Alzheimer’s and Dementia Care Challenges for the LGBT Community

We have reached a point in time when a large number of people who identify as lesbian, gay, bi, trans (LGBT), or another sexual minority, are reaching advanced ages of 60+ years-old. Like the rest of the population, a portion of this group will develop a dementia-related disorder such as Alzheimer’s disease. The prospect of receiving a diagnosis and undergoing treatment for dementia can be intimidating for anyone, but members of the LGBT community have more concerns than most.

Receiving Healthcare as a Sexual Minority

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Minorities of all types face more challenges than others in many aspects of daily life. Sexual minorities, like those included in the LGBT community, are no exception. Recent research has provided the first insights into how these groups are disadvantaged when it comes to Alzheimer’s and dementia care. The authors of this study discuss several key factors that contribute to the problem:

Access

A serious concern within the LGBT community is access to quality healthcare. Discrimination against sexual minorities is still unfortunately rampant, and it impacts all of the systems in which they participate. On an official level, the problem can be found in the inequality of rights allotted to same-sex couples and people undergoing sexual transitions, among other issues. These barriers can impede access to funding or facilities when a member of an LGBT relationship requires care due to dementia. Some countries and states have begun to address the situation, but there is a lot of ground left to be covered.

Intolerance

It is an unfortunate truth that any given professional caregiver may harbor individual biases against homosexuals, transgenders, and/or any other sexual minority. The result could range from outright abuse to the neglect of duties, all of which would severely impair the patient’s chances of receiving an adequate level of care. This is not to say that intolerance is a rampant problem in the medical care industry, but the threat is always real for an LGBT patient.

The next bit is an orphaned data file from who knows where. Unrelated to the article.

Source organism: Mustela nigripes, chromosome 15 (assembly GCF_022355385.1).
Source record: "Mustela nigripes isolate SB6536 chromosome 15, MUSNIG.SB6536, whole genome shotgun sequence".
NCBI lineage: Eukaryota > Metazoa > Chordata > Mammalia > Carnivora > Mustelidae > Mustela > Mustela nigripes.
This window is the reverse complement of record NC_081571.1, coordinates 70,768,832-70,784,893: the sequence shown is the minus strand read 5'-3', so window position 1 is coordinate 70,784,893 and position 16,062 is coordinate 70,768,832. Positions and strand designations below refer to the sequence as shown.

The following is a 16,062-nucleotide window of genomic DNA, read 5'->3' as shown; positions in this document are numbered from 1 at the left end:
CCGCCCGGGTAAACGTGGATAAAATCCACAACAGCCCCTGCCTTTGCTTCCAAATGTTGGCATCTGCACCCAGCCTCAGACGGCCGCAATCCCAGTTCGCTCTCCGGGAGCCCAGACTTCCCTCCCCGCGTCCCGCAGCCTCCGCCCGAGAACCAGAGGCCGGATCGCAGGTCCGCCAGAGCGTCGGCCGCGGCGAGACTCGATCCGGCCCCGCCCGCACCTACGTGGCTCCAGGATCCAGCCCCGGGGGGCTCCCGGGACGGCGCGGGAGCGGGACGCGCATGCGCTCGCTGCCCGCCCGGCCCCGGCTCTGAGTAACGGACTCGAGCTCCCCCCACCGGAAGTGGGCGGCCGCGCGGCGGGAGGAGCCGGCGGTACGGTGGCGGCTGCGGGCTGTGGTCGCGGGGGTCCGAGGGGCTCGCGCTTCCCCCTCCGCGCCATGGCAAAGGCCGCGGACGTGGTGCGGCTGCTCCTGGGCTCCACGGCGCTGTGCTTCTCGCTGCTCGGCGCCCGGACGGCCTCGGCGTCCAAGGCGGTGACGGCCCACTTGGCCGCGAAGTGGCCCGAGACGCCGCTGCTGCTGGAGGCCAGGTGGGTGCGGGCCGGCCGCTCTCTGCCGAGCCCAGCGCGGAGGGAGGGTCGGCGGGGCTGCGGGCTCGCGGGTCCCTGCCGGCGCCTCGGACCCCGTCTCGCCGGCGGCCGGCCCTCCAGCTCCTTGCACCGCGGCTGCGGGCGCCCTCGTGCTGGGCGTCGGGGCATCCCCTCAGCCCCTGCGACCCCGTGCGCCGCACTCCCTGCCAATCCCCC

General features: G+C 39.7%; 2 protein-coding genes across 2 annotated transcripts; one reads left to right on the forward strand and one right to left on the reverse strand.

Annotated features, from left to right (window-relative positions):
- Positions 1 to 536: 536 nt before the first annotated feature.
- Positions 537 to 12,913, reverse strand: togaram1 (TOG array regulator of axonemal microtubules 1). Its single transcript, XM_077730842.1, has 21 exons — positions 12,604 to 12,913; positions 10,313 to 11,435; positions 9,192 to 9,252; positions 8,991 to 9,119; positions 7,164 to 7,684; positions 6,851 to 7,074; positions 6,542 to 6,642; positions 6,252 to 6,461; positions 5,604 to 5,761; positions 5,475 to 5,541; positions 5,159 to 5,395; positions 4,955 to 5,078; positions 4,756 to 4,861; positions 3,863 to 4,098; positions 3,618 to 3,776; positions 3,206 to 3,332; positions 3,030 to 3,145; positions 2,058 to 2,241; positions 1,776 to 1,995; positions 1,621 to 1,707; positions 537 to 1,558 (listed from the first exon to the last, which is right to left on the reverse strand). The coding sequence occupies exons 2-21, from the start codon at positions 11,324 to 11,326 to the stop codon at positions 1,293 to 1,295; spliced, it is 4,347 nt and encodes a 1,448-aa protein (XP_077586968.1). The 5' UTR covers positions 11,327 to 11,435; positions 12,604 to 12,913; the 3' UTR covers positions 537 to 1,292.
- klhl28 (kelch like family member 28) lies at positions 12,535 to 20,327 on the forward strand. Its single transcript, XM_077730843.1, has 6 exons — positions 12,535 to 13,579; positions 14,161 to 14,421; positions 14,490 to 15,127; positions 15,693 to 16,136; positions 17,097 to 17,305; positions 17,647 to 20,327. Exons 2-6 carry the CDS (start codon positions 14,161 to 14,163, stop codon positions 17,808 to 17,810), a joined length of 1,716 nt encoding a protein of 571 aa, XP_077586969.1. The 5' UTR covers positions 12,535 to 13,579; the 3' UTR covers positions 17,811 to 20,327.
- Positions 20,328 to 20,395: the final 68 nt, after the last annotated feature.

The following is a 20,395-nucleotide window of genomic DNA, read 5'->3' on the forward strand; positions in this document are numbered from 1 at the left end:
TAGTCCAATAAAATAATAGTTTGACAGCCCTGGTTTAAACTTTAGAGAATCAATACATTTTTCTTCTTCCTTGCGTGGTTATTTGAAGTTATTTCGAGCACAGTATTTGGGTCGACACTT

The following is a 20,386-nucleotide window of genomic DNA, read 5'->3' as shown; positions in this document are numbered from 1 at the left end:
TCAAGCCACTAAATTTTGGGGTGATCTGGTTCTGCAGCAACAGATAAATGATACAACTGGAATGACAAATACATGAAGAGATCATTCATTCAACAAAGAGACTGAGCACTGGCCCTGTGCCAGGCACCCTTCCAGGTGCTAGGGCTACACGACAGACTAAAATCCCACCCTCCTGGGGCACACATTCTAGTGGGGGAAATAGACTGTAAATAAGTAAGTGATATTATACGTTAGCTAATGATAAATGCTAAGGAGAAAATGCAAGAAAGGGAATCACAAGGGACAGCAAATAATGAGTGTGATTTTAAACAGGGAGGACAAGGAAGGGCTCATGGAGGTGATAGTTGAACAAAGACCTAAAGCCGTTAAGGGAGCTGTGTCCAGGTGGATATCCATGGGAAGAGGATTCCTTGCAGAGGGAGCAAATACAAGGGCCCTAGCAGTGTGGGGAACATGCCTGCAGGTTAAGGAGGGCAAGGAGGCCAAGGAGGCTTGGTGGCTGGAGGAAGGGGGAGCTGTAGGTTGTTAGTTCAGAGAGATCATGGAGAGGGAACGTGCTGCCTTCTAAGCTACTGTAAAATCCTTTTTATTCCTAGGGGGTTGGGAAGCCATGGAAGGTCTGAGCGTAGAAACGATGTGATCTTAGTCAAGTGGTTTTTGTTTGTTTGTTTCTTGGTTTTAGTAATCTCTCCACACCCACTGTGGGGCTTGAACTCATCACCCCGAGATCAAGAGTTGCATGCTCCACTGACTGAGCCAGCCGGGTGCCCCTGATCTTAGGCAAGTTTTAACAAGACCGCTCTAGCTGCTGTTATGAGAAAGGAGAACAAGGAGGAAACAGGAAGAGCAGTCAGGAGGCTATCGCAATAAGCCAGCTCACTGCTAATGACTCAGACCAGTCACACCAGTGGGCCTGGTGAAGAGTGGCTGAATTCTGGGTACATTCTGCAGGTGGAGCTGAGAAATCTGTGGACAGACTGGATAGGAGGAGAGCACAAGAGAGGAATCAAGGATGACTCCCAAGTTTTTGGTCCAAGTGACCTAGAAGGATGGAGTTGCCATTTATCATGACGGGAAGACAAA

Maintaining a Sense of Community

Social activities are an important part of any treatment plan for a person with dementia. This aspect tends to be overlooked in general, but it can become especially troublesome for LGBT patients. Sexual minorities are often involved in a wider community. These groups can play key roles in their lives, as they are a source of support, friendship, and understanding that is unavailable in many other social settings. There are few, if any, dementia treatment programs that offer social activities tailored to the LGBT experience.

Family Support

Even when receiving professional care, patients with Alzheimer’s disease or another form of dementia can benefit immensely from having strong personal support networks through the course of their treatment. This responsibility is usually expected to be met by the closest family members, though some people sadly do not have this option. LGBT patients are at a higher risk than others of suffering from a lack of family support. According to this new study, they are more likely to reach older ages without a partner or children being present.

Lost Time

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Clearly, the LGBT community has a number of legitimate concerns about receiving care for dementia. An unfortunate consequence is the hesitance to seek help, which will surely decrease their quality of life in the long-term. Early diagnosis is especially unlikely in these cases.

An LGBT person may feel more comfortable using a self-administered tool like the BrainTest® app, which can help them detect early signs of Alzheimer’s and other dementias on their own. Still, a professional opinion is vital, as will be professional services if a diagnosis is confirmed.

Steven Pace writes extensively in the fields of neuroscience, mental health, and spirituality. He is an experienced academic writer and researcher from Cape Breton, Nova Scotia, Canada, having obtained his BSc. (Psychology Major) from Cape Breton University in 2010. Steven takes pride in being able to assist others in navigating topics concerning the human mind.

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